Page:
Targeted funding needed to fix 'appalling' Māori wellbeing - Salvation Army

9:20 am on 13 February 2019

Targeted funding is the only way to improve "appalling" Māori wellbeing outcomes, the Salvation Army says.

The Salvation Army was set up offering food and drink to emergency serivces.

Photo: RNZ / Cole Eastham-Farrelly

It follows the release of the Salvation Army's annual State of the Nation Report, with the focus of this years' report Are You Well? Are We Safe? on measuring the overall wellbeing of all New Zealanders, to align with the government's 2019 well-being budget.

The report author, social policy analyst Alan Johnson, said he was concerned the government's half-yearly fiscal update, which indicated a target to lift wellbeing of Māori and Pacific people, lacked substance.

"To address these issues is a massive challenge and there was no indication on how they were going to do that, so really I think they need to get a little bit more specific and probably a little more generous with the budgets they're allocating."

Some of the disparities highlighted in the report included that the number of Māori children stood down from school was double that for non-Māori, overall youth offending for Māori was more than four times that of non-Māori and the overall unemployment and youth unemployment rates were around 2.5 times higher for Māori.

Mr Johnson thought the government needed to get "brave" and think radically to try to eradicate the disparities.

Salvation Army policy analyst Alan Johnson

Salvation Army policy analyst Alan Johnson Photo: RNZ / Eva Corlett

"These statistics are appalling and compelling at the same time and I just think they need to be addressed and I can't see any other way than being quite specific about programmes directed towards Māori community and whānau Māori."

Change was required in other key areas, such as the Māori prison population. That had been reduced by 5 to 6 percent but was still 20 percent higher than it was five years ago.

A decrease in the number of people remanded in jail and prisoners being let out earlier had helped reduce the prison population but those measures were "really just tinkering", and something more radical was needed for there to be a significant reduction, Mr Johnson said.

Debt had been included for the first time in the report's 12-year history, as consumer lending by non-bank lending institutions continued to grow rapidly.

"We see debt as a form of entrapment and we certainly believe the government should be doing far more in terms of controlling predatory lending practices and protecting vulnerable consumers."

New Zealanders' debt per household has steadily increased to almost 100 per cent of GDP, which Mr Johnson said poses a risk if interest rates or unemployment started to rise.

The report showed that a decreasing unemployment rate had failed to reduce the number of 18 to 24-year-olds not in employment, education or training - with little improvement since the global financial crisis - and the number of people on benefits.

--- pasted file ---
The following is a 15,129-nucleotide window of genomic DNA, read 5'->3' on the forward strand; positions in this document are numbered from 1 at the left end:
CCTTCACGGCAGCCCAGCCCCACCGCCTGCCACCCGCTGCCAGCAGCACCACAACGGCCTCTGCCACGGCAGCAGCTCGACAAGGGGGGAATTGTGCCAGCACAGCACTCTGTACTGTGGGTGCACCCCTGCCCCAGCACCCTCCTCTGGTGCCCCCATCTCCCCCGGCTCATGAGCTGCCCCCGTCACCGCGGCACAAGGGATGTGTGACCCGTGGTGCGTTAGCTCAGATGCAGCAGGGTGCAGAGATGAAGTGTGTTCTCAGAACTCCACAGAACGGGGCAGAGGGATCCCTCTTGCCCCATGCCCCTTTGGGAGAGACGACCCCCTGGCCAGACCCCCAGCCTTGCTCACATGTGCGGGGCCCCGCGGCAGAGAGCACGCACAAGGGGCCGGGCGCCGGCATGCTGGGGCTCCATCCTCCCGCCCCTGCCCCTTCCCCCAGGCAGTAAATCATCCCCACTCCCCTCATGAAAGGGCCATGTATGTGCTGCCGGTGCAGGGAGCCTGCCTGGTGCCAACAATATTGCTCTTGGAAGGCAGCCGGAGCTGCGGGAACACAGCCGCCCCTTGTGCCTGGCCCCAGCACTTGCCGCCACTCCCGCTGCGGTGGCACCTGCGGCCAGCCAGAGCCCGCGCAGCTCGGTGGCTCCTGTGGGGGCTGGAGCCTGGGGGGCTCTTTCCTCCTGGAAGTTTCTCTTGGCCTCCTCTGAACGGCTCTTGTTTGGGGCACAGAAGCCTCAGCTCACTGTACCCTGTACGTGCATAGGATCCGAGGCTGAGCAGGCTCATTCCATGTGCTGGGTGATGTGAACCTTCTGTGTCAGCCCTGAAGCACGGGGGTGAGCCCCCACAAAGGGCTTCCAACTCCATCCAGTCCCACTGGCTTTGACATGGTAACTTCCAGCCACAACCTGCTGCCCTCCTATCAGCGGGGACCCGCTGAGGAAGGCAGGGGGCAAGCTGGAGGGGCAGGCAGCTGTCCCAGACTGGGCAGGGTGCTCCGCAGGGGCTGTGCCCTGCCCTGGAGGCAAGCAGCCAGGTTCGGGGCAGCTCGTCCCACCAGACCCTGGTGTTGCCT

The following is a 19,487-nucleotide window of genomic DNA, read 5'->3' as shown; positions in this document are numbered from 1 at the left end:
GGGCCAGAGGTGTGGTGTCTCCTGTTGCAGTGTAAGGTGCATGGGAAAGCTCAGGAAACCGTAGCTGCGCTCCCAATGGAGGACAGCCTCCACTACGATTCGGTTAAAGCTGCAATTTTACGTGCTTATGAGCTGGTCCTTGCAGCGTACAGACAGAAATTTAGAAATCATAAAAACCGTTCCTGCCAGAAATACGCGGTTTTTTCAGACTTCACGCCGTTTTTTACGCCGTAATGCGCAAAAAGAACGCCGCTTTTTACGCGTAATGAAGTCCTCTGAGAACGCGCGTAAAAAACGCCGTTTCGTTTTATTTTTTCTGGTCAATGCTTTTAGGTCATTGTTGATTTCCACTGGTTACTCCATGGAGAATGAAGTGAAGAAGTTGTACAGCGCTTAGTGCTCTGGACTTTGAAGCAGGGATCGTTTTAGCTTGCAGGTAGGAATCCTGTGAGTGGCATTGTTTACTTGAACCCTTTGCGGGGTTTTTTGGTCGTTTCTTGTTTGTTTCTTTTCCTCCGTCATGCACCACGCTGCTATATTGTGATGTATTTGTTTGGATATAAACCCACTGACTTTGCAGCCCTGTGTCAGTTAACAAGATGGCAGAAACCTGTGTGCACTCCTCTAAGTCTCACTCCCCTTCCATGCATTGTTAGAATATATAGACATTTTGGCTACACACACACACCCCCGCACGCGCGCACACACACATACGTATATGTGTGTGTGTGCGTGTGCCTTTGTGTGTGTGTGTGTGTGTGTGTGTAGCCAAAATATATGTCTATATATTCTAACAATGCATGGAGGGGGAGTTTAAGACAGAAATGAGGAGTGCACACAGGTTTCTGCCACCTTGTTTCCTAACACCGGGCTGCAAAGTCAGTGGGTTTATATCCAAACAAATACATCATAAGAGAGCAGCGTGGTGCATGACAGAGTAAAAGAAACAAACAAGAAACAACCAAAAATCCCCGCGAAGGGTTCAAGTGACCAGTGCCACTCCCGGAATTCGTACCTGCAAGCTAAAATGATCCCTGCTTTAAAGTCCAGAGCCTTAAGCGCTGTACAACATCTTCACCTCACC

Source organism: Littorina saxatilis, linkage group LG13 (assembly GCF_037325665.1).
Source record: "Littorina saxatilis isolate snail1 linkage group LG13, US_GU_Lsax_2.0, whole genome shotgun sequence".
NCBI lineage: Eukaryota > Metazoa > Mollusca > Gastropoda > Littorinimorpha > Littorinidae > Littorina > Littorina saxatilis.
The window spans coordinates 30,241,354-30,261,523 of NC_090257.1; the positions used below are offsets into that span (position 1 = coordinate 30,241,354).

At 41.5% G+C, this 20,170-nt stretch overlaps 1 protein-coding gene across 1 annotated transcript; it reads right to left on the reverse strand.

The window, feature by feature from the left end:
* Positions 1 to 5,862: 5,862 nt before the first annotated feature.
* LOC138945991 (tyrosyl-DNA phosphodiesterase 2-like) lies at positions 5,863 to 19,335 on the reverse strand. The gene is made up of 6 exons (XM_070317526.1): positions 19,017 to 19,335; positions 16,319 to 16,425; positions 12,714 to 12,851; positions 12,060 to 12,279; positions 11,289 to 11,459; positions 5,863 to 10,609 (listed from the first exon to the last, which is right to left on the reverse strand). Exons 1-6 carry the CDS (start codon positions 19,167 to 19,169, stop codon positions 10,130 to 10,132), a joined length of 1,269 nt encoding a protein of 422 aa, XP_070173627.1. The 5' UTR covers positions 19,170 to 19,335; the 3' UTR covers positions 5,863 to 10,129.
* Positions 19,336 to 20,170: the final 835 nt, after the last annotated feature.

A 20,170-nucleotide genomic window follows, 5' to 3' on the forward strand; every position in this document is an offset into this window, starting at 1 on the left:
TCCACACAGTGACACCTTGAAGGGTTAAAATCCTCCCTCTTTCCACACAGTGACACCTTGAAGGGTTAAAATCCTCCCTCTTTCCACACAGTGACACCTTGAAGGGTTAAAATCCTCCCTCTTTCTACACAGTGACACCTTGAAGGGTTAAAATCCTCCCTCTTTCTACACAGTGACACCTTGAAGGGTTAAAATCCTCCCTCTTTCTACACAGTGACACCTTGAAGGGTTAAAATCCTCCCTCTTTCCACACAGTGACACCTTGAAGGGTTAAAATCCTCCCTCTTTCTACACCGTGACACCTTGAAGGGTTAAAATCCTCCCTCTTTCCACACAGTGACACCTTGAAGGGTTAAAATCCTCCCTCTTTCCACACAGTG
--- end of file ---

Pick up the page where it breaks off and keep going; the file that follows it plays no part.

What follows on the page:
"The core of people on benefits have disability and health problems and they will probably always be there - there'll be a core of 150,000 people who will be reliant on income support from the state for the rest of their lives," Mr Johnson said.

"Now we've possibly come to the realisation that we're not going to get benefit numbers down below 250,000, that we do now need to rethink about why we support people on incomes and how much we give them because it's no longer just an emergency top up until they get a job."

Social Development Minister Carmel Sepuloni said the government had put significant measures in place but agreed there was more to do.

"[We] want to work with people like the Salvation Army to be able to make those things happen."

Ms Sepuloni said the increase in the number of people on benefits at a time of low unemployment was mostly due to population growth.

The group advising the government on overhauling the welfare system was expected to finalise its report in March and Ms Sepuloni said the report would be released by the end of that month.

The State of the Nation report: By the numbers


  • Youth suicide at a 5-year high of 16.9 per 100,000 people
  • The highest number of children in state care ever - 6365
  • Youth offending levels the lowest in 25 years at, with 1785 under 16-year-olds charged with an offence

Work and Incomes

  • An increase of 450 people a week receiving superannuation - will reach 800,000 by the end of 2019
  • 80,000 young people not in employment, education or training - has remained largely the same for the last 5 years
  • The average wage has increased by 9 per cent over the last 5 years

Crime and Punishment

  • Re-imprisonment recidivism rates 16 - 20 per cent higher than 5 years ago
  • Government spending on prisoner rehabilitation and reintegration increased by 5 per cent in the last year ($216 million)
  • 29 per cent of the adult population victims of criminal offending in the last year

Social Hazards

  • Consumer lending by non-bank institutions increased by 10 per cent to $4.54 billion
  • Average household debt now 96 per cent of total GDP - now exceeding levels seen just prior to the Global Financial Crisis
  • $903 million lost on gambling machines - the highest since 2012


  • Housing debt is 30 per cent higher than in 2013 ($255b)
  • Priority demand for public and other social housing more than doubled in the last two years to 9536
  • Consents for new dwellings reached a 40-year high at 32,900 dwellings